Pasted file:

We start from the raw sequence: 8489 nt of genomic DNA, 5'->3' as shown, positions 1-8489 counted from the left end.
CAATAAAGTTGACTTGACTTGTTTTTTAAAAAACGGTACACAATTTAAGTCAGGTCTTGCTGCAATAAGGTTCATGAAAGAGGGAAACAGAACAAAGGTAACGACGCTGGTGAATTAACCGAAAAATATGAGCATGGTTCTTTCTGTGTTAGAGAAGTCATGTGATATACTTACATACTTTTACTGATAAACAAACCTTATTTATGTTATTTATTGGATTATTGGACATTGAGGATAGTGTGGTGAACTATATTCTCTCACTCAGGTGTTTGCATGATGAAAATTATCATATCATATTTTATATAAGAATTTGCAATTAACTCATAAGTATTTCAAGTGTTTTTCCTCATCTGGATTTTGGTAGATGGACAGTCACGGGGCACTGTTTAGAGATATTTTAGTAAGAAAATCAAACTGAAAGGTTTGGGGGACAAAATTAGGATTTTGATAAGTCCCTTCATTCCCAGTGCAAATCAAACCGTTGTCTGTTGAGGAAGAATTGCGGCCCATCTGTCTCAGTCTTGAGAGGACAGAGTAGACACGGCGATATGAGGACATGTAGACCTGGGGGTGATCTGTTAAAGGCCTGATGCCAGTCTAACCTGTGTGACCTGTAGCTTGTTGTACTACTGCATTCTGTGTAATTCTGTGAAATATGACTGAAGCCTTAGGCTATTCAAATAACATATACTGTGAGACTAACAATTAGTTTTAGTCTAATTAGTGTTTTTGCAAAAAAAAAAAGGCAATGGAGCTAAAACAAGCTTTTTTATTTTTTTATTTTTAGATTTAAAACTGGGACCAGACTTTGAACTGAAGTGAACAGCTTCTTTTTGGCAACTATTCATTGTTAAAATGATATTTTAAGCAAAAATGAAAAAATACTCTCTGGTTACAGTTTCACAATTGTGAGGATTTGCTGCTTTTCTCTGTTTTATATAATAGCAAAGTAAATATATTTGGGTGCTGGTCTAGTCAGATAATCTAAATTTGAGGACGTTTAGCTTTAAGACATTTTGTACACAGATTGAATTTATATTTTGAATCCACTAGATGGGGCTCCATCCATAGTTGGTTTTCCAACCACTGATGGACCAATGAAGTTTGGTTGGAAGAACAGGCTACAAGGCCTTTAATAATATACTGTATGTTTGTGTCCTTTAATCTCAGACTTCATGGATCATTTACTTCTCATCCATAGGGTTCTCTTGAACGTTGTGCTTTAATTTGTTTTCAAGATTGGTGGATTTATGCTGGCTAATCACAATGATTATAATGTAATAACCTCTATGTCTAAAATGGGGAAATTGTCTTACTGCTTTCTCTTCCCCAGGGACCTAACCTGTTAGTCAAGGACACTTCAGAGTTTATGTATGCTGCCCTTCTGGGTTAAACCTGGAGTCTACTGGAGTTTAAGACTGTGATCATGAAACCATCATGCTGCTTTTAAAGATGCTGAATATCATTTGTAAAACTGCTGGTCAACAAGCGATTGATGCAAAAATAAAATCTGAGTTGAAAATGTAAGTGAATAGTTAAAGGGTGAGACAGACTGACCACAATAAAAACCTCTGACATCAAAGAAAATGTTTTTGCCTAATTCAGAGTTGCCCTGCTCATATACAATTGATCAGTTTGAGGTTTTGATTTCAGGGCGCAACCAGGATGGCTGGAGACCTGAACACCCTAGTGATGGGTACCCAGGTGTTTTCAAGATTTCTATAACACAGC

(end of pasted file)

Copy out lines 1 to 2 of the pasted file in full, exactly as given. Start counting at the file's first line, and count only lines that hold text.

We start from the raw sequence: 8489 nt of genomic DNA, 5'->3' as shown, positions 1-8489 counted from the left end.
CAATAAAGTTGACTTGACTTGTTTTTTAAAAAACGGTACACAATTTAAGTCAGGTCTTGCTGCAATAAGGTTCATGAAAGAGGGAAACAGAACAAAGGTAACGACGCTGGTGAATTAACCGAAAAATATGAGCATGGTTCTTTCTGTGTTAGAGAAGTCATGTGATATACTTACATACTTTTACTGATAAACAAACCTTATTTATGTTATTTATTGGATTATTGGACATTGAGGATAGTGTGGTGAACTATATTCTCTCACTCAGGTGTTTGCATGATGAAAATTATCATATCATATTTTATATAAGAATTTGCAATTAACTCATAAGTATTTCAAGTGTTTTTCCTCATCTGGATTTTGGTAGATGGACAGTCACGGGGCACTGTTTAGAGATATTTTAGTAAGAAAATCAAACTGAAAGGTTTGGGGGACAAAATTAGGATTTTGATAAGTCCCTTCATTCCCAGTGCAAATCAAACCGTTGTCTGTTGAGGAAGAATTGCGGCCCATCTGTCTCAGTCTTGAGAGGACAGAGTAGACACGGCGATATGAGGACATGTAGACCTGGGGGTGATCTGTTAAAGGCCTGATGCCAGTCTAACCTGTGTGACCTGTAGCTTGTTGTACTACTGCATTCTGTGTAATTCTGTGAAATATGACTGAAGCCTTAGGCTATTCAAATAACATATACTGTGAGACTAACAATTAGTTTTAGTCTAATTAGTGTTTTTGCAAAAAAAAAAAGGCAATGGAGCTAAAACAAGCTTTTTTATTTTTTTATTTTTAGATTTAAAACTGGGACCAGACTTTGAACTGAAGTGAACAGCTTCTTTTTGGCAACTATTCATTGTTAAAATGATATTTTAAGCAAAAATGAAAAAATACTCTCTGGTTACAGTTTCACAATTGTGAGGATTTGCTGCTTTTCTCTGTTTTATATAATAGCAAAGTAAATATATTTGGGTGCTGGTCTAGTCAGATAATCTAAATTTGAGGACGTTTAGCTTTAAGACATTTTGTACACAGATTGAATTTATATTTTGAATCCACTAGATGGGGCTCCATCCATAGTTGGTTTTCCAACCACTGATGGACCAATGAAGTTTGGTTGGAAGAACAGGCTACAAGGCCTTTAATAATATACTGTATGTTTGTGTCCTTTAATCTCAGACTTCATGGATCATTTACTTCTCATCCATAGGGTTCTCTTGAACGTTGTGCTTTAATTTGTTTTCAAGATTGGTGGATTTATGCTGGCTAATCACAATGATTATAATGTAATAACCTCTATGTCTAAAATGGGGAAATTGTCTTACTGCTTTCTCTTCCCCAGGGACCTAACCTGTTAGTCAAGGACACTTCAGAGTTTATGTATGCTGCCCTTCTGGGTTAAACCTGGAGTCTACTGGAGTTTAAGACTGTGATCATGAAACCATCATGCTGCTTTTAAAGATGCTGAATATCATTTGTAAAACTGCTGGTCAACAAGCGATTGATGCAAAAATAAAATCTGAGTTGAAAATGTAAGTGAATAGTTAAAGGGTGAGACAGACTGACCACAATAAAAACCTCTGACATCAAAGAAAATGTTTTTGCCTAATTCAGAGTTGCCCTGCTCATATACAATTGATCAGTTTGAGGTTTTGATTTCAGGGCGCAACCAGGATGGCTGGAGACCTGAACACCCTAGTGATGGGTACCCAGGTGTTTTCAAGATTTCTATAACACAGC